Coyuchi On Environmental Contributions
It is fast becoming the commonplace to find bed and bath products produced with organic materials. While these products might be more affordable and/or feel nicer than that of what we might be used to buying, it’s difficult to know what it is exactly that we are buying.
Are we getting the real McCoy?
Why are we really buying the product? Do we have a desire to contribute to the environment?
What is the contribution to the environment that we are making? How is buying this product a benefit?
CEO of Coyuchi, Karen Barsa, discusses how their products made from natural fibers are beneficial to the environment. Coyuchi was one of the pioneers in delivering these types of specialty products into the homes of millions and do so with pride in its quality.
Karen comments on problems that Coyuchi has identified with the environment:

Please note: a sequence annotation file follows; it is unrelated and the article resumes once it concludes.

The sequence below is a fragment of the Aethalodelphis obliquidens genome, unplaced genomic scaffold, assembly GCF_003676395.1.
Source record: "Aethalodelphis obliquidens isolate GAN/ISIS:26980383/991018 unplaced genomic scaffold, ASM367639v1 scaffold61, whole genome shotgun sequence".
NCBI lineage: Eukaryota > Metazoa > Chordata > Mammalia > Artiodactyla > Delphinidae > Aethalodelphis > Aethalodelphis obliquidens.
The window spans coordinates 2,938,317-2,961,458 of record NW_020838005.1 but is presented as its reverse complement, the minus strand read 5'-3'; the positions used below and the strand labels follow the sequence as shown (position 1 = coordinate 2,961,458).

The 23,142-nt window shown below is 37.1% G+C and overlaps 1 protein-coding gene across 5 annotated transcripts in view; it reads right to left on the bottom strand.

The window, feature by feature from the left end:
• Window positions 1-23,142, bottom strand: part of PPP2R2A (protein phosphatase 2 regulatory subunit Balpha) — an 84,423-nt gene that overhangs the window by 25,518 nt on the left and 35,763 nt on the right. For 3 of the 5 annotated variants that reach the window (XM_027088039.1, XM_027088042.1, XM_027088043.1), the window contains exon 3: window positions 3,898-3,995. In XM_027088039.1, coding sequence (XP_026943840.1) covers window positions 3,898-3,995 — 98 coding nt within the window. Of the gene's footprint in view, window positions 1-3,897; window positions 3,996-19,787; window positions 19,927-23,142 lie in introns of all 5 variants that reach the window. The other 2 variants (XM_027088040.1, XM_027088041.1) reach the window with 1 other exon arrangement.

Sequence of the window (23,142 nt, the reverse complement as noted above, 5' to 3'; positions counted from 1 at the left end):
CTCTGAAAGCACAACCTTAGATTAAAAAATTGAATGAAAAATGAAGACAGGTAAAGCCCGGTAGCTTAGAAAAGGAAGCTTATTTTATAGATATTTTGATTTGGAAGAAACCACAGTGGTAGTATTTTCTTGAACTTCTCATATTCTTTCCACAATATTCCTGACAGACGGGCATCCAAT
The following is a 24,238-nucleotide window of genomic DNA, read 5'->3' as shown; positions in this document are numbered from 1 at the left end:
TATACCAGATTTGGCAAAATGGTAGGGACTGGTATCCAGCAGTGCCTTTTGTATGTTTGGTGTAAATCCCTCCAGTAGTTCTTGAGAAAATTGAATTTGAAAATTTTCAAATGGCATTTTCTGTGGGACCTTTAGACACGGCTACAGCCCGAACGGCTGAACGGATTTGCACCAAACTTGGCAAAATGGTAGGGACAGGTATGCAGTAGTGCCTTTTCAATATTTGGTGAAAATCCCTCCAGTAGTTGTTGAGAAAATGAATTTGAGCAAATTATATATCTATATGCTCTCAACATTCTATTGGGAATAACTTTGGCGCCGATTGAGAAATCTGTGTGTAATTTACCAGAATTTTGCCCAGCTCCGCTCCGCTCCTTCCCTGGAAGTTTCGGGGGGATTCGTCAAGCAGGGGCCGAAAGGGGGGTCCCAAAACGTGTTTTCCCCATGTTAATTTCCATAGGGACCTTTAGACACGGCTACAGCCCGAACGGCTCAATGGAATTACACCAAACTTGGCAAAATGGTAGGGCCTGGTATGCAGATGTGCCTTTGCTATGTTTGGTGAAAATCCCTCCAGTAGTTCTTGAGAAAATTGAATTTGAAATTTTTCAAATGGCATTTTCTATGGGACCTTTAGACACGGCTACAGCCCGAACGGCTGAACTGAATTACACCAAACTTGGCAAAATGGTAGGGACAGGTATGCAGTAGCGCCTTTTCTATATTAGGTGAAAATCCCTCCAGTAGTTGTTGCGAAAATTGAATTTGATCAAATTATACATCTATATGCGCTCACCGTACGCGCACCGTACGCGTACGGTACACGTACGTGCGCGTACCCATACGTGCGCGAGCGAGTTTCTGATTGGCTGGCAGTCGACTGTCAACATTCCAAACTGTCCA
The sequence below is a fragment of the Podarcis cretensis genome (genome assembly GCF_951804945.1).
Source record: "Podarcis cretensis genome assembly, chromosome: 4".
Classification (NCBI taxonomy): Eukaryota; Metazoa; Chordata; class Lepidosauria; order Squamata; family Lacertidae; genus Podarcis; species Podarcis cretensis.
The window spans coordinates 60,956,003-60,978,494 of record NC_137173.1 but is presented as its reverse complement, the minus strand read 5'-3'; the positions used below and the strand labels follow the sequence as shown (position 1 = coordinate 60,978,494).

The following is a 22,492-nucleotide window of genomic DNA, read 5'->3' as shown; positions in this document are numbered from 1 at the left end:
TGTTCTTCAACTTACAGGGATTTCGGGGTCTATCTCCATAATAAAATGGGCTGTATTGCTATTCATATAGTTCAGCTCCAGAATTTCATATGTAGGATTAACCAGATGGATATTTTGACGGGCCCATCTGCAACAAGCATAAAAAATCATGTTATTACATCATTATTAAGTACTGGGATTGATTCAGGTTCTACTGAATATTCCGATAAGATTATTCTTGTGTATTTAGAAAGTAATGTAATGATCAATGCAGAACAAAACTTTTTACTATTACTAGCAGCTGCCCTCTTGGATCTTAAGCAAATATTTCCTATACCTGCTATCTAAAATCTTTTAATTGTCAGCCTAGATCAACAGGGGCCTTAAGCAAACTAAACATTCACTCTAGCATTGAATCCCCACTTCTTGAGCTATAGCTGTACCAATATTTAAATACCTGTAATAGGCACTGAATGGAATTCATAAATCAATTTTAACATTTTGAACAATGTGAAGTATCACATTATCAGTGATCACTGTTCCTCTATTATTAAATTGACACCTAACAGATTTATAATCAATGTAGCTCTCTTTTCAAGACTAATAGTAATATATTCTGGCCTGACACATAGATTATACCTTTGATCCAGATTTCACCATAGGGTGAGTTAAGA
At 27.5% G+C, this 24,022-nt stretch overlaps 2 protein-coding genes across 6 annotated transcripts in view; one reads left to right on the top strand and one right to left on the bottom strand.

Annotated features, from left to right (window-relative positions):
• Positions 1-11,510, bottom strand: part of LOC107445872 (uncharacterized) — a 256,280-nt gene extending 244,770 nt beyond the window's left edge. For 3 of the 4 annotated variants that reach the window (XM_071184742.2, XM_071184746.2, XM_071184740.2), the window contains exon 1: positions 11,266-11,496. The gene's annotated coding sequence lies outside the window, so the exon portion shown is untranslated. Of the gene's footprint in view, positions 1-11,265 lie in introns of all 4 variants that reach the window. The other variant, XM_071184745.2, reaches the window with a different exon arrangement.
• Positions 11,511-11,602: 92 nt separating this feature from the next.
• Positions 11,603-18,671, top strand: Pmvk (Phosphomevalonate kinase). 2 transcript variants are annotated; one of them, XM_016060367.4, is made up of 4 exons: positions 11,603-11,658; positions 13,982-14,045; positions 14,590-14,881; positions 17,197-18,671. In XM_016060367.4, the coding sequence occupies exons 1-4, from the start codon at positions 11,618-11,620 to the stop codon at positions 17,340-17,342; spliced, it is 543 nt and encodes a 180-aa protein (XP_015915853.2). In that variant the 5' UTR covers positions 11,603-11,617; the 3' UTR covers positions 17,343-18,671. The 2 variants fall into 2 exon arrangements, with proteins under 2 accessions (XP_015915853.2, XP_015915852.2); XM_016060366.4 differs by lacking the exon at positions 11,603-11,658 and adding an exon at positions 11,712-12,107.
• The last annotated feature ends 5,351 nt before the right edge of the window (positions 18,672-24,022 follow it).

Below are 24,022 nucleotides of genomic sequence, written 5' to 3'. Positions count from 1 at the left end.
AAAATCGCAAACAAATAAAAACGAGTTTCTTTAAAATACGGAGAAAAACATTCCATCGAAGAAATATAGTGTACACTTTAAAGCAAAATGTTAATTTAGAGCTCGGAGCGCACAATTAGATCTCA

“Issues associated with pesticides and synthetic soil amendments in the growing process, and with heavy metals in the production process from fiber to finished goods, are well known to growers and manufacturers alike – and are becoming an increasingly important aspect of consumers’ purchasing decisions. The severe damage these toxins cause is not limited to farmland, rivers and communities surrounding factories in the far corners of the globe, or to the workers who have direct contact with these chemicals. Medical studies are now linking pesticides and other toxins to impaired health in adults and children in the US. Coyuchi was founded on the desire to reduce the amount of toxins in our environment, and was the first company to introduce organically-grown cotton products to the bedding and bath market in the 1990’s. Today, our clean growing and production processes continue, and we are organized around another concept as well: That human life is enhanced by interaction with nature. This connection has great implications for the potential of each of us as individuals, and for the well-being of entire communities. In today’s hectic and urbanized world, our lives are increasingly removed from nature’s rejuvenating and restorative properties.”Continued on the next page